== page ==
The next auction for ninth season of the Indian Premier League takes place on Saturday in Bangalore.
When is the 2016 Indian Premier League?
The IPL runs from April 29 to May 23. It follows the World Twenty20, which also takes place in India, from March 8 to April 3.
The IPL was at the centre of the storm that led to an upheaval in the governing body, the Board of Control for Cricket in India (BCCI). A spot-fixing scandal sparked court and police intervention and led to the suspension of two of the eight franchises, Rajasthan Royals and Chennai Super Kings, the latter owned by then BCCI and ICC chairman Narainaswamy Srinivasan. The scandal led to his fall the top. The two franchises were replaced for the two-year ban period by Rising Pune Supergiants and Gujarat Lions (Rajkot).
How does the auction work?
The six existing franchises had the choice of retaining players from the 2015 season. A total of 101 players were kept, including 37 overseas stars. Those players’ existing salaries were deducted from each franchises total budget of Rs660 million (Dh35m) with the rest available to spend in auction. Delhi have the most left to spend at Rs368m. Meanwhile, the two new teams, Pune and Rajkot, were allowed to buy five players at an initial draft last year, from the pool of players released when Chennai and Rajasthan were suspended. Both teams have Rs270m to spend at auction.
Who is in the draw?
A total of 351 players have been entered into the pool that will be available to go under the hammer. Only 116 spots are available.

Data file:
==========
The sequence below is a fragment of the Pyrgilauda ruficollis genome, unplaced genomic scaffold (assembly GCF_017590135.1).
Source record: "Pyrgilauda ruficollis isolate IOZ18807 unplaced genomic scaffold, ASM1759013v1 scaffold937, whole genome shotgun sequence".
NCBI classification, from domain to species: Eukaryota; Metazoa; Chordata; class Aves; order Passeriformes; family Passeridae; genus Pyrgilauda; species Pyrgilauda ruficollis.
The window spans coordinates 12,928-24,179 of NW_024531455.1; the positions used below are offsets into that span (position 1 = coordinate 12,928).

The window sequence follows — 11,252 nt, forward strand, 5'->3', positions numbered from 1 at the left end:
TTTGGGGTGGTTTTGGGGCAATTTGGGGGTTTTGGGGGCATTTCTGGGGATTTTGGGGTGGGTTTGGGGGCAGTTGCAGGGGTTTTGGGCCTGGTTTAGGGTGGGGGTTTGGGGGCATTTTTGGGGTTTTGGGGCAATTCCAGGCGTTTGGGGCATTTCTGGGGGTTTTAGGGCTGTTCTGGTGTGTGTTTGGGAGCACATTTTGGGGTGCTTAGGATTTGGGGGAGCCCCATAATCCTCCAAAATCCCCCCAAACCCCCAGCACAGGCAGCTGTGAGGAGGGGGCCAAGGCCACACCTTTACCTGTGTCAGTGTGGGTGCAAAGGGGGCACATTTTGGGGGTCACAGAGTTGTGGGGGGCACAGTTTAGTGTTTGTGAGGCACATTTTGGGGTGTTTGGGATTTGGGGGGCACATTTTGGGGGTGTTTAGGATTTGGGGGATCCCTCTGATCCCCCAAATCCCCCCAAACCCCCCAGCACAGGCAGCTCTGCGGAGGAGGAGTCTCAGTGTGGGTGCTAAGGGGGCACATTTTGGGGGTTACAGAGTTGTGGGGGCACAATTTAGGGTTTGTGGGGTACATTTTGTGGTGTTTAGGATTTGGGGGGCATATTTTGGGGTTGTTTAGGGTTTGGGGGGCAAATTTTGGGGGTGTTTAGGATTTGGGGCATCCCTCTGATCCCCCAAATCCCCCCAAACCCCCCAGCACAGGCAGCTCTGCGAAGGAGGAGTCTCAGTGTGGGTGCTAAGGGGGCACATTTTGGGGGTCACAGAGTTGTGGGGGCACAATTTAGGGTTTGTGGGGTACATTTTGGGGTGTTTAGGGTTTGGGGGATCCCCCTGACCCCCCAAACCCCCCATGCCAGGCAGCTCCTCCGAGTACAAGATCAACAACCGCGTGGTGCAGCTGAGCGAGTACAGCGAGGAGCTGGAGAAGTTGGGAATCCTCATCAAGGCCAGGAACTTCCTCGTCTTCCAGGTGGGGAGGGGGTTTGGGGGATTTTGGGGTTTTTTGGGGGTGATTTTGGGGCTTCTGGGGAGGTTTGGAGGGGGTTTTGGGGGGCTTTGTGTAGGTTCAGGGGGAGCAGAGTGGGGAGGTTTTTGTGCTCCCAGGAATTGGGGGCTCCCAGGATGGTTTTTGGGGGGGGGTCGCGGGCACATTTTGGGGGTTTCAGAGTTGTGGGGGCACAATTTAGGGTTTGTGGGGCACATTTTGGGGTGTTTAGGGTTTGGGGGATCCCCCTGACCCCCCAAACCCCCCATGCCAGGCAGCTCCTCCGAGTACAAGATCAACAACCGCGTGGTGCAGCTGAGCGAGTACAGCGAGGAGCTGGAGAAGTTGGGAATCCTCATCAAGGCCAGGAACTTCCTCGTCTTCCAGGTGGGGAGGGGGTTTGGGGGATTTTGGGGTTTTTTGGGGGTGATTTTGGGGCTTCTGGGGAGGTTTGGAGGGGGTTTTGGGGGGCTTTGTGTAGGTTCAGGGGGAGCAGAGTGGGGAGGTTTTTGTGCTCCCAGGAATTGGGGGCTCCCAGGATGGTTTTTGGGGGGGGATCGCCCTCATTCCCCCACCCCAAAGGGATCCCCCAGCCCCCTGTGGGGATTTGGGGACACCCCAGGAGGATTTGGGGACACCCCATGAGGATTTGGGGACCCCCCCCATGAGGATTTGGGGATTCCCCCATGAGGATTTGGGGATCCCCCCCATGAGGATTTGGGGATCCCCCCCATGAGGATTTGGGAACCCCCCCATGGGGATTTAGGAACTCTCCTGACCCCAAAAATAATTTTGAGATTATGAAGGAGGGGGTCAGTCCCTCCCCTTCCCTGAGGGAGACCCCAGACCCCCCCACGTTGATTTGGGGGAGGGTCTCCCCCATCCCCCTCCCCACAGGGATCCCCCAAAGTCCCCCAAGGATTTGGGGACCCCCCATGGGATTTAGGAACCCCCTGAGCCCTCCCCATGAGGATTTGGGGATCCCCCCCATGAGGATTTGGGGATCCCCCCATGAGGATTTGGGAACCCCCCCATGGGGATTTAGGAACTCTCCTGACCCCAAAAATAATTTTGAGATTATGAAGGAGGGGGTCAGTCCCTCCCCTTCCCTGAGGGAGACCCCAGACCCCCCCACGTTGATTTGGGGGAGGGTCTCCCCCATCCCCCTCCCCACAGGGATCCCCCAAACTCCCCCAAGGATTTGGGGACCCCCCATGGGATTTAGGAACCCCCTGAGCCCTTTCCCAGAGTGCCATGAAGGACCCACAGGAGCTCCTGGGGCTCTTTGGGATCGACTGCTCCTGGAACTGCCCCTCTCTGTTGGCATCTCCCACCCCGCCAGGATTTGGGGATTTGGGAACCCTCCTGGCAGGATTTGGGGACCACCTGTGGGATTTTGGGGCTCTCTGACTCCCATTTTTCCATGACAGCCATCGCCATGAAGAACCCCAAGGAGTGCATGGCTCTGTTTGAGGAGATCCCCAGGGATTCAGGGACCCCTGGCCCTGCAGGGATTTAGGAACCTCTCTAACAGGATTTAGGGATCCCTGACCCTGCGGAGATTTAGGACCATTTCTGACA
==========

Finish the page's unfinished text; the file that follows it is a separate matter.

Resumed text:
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What names should we watch out for?
Aaron Finch (Australia)
The top-ranked Twenty20 batsman in the ICC rankings until last week, Finch’s hamstring is the only cause for concern after two comebacks for Australia were cut short. Nonetheless, he stands out from a big contingent of Australians. His country have 29 among 130 capped players. The top two scores in T20 internationals belong to Finch (156) and compatriot Shane Watson (124). Expect them and teammate Usman Khawaja to figure high on the list.
Jos Buttler (England)
Buttler had previously opted for Test cricket as a priority over IPL. This time around the English Cricket Board (ECB) has, in fact, encouraged Buttler to sign up since Jonny Bairstow has cemented the wicketkeeper’s slot for the national team. Three franchises — Kolkata, Hyderabad and Mumbai — are already in the running for the Lancashire player before the opening bid has been announced.
Colin Munro (New Zealand)
A hard-hitting batsman, Munro has pulverised domestic bowlers with a 39-ball 82 on one occasion and 23 sixes in another. Mumbai Indians released him on December 31 since he was only brought in as cover for Finch in 2015. Ten days later, Munro, 28, hit the second-fastest half century in 14 balls against Sri Lanka, a week before the deadline of registering for the auction.
Dale Steyn (South Africa)
Sunrisers Hyderabad have released him after his least productive year in eight IPL seasons. Age also may be catching up with Steyn, but South Africa still miss him when he doesn’t play. In 2014, Steyn had the fastest delivery at 154.4kph. In fact, four of the top 10 quickest deliveries are his. Last year’s highest was Mitchell Johnson, only at 151.1 kph. Hyderabad’s impatience could be another’s gain.